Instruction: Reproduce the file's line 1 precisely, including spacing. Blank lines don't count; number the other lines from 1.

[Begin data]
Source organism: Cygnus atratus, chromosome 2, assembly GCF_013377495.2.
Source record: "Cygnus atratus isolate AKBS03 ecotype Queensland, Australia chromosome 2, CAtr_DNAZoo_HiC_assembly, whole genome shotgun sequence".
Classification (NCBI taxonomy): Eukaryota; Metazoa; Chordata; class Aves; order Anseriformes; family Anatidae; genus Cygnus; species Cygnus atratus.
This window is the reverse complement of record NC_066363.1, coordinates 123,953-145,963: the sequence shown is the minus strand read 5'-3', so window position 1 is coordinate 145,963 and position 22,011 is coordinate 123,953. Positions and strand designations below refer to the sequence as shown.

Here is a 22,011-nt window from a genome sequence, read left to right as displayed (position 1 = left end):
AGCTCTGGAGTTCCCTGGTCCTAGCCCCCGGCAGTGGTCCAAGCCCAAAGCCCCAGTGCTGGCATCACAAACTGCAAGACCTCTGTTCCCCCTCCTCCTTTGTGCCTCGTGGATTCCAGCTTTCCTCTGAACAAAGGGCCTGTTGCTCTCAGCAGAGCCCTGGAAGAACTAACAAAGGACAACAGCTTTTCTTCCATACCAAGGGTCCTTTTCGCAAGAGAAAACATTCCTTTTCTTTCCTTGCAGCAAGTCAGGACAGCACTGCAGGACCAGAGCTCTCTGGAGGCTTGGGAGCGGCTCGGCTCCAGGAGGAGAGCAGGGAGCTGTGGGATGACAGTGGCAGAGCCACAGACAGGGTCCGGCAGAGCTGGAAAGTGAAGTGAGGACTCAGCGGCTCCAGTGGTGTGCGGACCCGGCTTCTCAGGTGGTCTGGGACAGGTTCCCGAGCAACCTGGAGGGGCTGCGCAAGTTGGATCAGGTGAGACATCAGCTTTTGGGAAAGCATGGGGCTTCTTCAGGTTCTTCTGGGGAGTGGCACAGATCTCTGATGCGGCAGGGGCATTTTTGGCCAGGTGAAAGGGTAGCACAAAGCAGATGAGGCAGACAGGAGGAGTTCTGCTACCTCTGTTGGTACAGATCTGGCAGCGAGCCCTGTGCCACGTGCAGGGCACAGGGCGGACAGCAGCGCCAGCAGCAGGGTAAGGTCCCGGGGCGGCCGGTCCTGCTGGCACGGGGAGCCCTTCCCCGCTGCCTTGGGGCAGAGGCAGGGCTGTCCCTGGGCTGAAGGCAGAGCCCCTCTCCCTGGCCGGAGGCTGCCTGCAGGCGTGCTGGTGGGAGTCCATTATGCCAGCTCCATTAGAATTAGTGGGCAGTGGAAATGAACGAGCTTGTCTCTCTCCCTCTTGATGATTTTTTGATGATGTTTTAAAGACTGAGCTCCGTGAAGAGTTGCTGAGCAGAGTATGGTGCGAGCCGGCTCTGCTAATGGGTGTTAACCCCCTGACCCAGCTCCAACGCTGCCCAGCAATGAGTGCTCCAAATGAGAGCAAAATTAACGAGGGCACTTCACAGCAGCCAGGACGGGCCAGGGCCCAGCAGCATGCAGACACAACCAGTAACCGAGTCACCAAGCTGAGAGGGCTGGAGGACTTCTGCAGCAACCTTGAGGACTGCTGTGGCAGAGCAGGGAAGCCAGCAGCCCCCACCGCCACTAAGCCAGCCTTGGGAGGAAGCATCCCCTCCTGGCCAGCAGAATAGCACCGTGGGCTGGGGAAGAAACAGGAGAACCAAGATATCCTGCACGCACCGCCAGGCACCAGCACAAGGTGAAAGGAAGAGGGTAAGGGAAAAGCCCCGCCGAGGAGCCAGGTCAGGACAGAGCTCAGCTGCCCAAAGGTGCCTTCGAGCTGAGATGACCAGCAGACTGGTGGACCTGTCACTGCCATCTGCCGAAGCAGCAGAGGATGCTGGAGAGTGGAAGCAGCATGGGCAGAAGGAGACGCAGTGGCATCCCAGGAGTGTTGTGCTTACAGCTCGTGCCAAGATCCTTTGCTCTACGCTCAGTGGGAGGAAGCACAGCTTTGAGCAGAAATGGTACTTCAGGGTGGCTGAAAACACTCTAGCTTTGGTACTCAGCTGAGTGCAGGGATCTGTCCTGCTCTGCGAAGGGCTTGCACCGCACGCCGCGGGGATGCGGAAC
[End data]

Source organism: Cygnus atratus, chromosome 2, assembly GCF_013377495.2.